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    CPG Firms Expect Revenue to Rise: PricewaterhouseCoopers Study

    NEW YORK - In spite of worries about the effect of skyrocketing energy costs, executives at U.S. consumer products companies are feeling positive about the future, anticipating that their revenue will grow over the next 12 months, according to PricewaterhouseCoopers' Retail & Consumer Industry Practice's Consumer Products Barometer, which was released yesterday.

    NEW YORK - In spite of worries about the effect of skyrocketing energy costs, executives at U.S. consumer products companies are feeling positive about the future, anticipating that their revenue will grow over the next 12 months, according to PricewaterhouseCoopers' Retail & Consumer Industry Practice's Consumer Products Barometer, which was released yesterday.

    The study said that 84 percent think the domestic economy is growing, compared with 75 percent last quarter. Executives expect average growth of 6.2 percent, the same as the previous quarter but still below the all-industries benchmark of 8.9 percent.

    Still, higher energy costs were uppermost in respondents' minds, with 73 percent citing them as an obstacle to growth over the next year, vs. 65 percent who were concerned about them last quarter. Executives who felt rising oil/energy prices were potential barrier to growth were less optimistic about the economy, with smaller gross margins and fewer planned major new capital investments.

    "Consumer products companies expect a fairly good year ahead, despite the energy squeeze," said John Maxwell, leader of PricewaterhouseCoopers' Retail & Consumer Industry Practice, in a statement. "While only a third of businesses have seemingly been able to pass on cost increases, the industry as a whole is looking forward to continued growth. If companies can find effective ways of dealing with rising energy prices, the industry will continue to create shareholder value."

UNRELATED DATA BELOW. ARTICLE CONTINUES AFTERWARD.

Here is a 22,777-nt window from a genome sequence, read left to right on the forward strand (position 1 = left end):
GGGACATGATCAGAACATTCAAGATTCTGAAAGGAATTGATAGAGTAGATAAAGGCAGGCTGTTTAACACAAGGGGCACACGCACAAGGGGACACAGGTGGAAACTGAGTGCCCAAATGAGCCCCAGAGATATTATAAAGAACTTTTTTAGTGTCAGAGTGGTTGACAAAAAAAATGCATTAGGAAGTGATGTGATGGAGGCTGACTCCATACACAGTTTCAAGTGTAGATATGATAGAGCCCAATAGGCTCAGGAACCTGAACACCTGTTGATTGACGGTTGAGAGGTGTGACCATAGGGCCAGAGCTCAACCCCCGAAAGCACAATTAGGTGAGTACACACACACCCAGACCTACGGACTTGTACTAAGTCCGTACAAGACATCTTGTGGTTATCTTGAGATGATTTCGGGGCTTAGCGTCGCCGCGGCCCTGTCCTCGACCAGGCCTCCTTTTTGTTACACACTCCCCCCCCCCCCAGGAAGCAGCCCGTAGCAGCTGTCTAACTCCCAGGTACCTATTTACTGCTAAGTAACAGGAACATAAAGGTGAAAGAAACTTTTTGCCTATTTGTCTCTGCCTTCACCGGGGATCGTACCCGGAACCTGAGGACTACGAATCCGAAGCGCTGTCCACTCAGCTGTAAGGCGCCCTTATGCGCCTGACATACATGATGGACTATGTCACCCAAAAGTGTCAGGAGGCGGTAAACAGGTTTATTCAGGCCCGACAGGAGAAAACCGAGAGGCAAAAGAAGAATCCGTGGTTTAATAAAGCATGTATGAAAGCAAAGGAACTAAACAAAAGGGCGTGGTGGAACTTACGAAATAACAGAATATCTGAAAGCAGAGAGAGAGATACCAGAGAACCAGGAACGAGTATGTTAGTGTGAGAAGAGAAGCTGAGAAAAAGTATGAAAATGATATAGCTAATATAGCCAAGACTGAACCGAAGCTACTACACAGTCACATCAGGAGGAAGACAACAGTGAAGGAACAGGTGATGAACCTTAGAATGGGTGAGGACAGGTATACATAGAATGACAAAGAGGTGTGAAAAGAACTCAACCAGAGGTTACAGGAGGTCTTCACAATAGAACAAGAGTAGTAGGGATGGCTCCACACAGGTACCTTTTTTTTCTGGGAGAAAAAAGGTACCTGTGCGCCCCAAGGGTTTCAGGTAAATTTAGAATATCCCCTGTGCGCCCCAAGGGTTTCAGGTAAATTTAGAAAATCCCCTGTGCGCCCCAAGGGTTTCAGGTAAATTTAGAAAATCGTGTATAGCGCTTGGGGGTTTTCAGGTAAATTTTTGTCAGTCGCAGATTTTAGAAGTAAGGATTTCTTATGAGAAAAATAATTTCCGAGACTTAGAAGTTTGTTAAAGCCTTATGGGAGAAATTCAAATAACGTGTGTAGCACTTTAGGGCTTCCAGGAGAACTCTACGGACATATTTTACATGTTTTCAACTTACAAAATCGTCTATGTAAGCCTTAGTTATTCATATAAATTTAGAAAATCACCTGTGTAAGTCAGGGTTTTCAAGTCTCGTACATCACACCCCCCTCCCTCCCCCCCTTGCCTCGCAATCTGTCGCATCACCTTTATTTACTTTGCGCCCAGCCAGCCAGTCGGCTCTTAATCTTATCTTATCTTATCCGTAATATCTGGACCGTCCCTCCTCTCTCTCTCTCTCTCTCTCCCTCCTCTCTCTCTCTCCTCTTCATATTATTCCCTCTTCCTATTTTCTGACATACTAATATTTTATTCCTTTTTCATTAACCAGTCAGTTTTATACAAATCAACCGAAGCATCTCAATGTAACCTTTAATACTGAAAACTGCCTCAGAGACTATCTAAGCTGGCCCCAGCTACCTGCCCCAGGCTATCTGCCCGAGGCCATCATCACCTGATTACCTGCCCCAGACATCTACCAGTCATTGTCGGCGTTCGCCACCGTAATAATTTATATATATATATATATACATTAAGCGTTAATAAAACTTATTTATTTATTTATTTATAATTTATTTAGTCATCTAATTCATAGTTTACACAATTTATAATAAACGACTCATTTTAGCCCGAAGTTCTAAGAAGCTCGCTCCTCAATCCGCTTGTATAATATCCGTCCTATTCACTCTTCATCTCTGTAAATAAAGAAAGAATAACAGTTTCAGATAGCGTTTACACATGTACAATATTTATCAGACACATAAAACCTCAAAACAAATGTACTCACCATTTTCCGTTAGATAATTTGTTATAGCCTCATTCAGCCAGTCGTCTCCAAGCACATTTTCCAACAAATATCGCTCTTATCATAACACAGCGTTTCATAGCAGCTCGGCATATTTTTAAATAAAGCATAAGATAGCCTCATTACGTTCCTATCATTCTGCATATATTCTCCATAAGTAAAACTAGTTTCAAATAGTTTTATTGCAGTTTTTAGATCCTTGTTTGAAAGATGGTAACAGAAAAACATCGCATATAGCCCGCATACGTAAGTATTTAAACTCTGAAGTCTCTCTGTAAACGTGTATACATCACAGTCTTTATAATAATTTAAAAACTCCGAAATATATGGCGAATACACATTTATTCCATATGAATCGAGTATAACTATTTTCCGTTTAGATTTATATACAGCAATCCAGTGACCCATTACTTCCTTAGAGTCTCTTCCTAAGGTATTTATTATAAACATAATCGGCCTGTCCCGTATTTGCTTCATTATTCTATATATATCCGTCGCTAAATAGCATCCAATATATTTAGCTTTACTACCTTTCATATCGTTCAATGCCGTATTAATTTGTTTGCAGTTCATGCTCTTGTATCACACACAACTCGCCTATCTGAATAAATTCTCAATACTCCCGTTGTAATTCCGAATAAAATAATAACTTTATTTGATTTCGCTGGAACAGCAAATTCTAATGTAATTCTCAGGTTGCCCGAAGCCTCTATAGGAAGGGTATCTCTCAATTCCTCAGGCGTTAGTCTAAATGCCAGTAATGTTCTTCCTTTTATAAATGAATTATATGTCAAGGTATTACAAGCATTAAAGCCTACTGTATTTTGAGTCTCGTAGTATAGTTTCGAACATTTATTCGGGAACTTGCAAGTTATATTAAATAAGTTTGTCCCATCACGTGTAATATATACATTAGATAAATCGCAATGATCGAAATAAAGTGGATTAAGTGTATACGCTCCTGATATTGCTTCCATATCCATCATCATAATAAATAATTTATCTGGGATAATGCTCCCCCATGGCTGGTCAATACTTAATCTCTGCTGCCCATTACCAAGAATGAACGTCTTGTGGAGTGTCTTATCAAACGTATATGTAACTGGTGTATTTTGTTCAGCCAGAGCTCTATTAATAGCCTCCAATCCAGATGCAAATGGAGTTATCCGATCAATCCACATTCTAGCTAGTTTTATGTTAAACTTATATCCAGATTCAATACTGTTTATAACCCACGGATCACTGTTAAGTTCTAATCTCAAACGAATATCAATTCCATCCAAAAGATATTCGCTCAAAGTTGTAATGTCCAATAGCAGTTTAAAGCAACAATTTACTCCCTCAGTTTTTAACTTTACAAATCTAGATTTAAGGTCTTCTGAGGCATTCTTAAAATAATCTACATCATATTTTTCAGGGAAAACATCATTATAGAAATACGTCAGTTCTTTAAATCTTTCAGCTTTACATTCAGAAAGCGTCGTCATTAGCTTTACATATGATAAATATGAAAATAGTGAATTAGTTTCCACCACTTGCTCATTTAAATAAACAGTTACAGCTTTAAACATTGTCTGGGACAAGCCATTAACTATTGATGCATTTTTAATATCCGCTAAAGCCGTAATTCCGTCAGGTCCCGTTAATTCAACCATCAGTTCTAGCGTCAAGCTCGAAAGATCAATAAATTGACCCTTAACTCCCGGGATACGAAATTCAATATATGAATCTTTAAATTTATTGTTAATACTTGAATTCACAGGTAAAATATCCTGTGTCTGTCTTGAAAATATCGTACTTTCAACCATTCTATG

In other study highlights, 79 percent of executives predicted widespread use of RFID tags within the next five years. In addition, 43 percent of companies surveyed are currently investigating the effectiveness and return on investment of RFID tags.

    On the subject of private label, 45 percent of those polled said they manufacture private label brands for another reseller, while 43 percent contract with third-party manufacturers for production of their own company's branded products. Overall, private label brand production makes up 17 percent of surveyed companies' total manufacturing activities. Those making private label brands for others are much bigger than companies that manufacture their own branded products.

    "Excess capacity is the likely reason behind the boom in private label business," explained Maxwell. "Many companies seek to fill their manufacturing capacity by taking on production for other consumer products businesses."

    The Consumer Products Barometer is a survey comparing the views of 44 senior executives in the consumer products industry with an all-industries cross-section of 135 business leaders. Interviewing on the 2Q business climate was completed last month. PricewaterhouseCoopers provides industry-focused assurance, tax and advisory services to build public trust and enhance value for its clients and their stakeholders.

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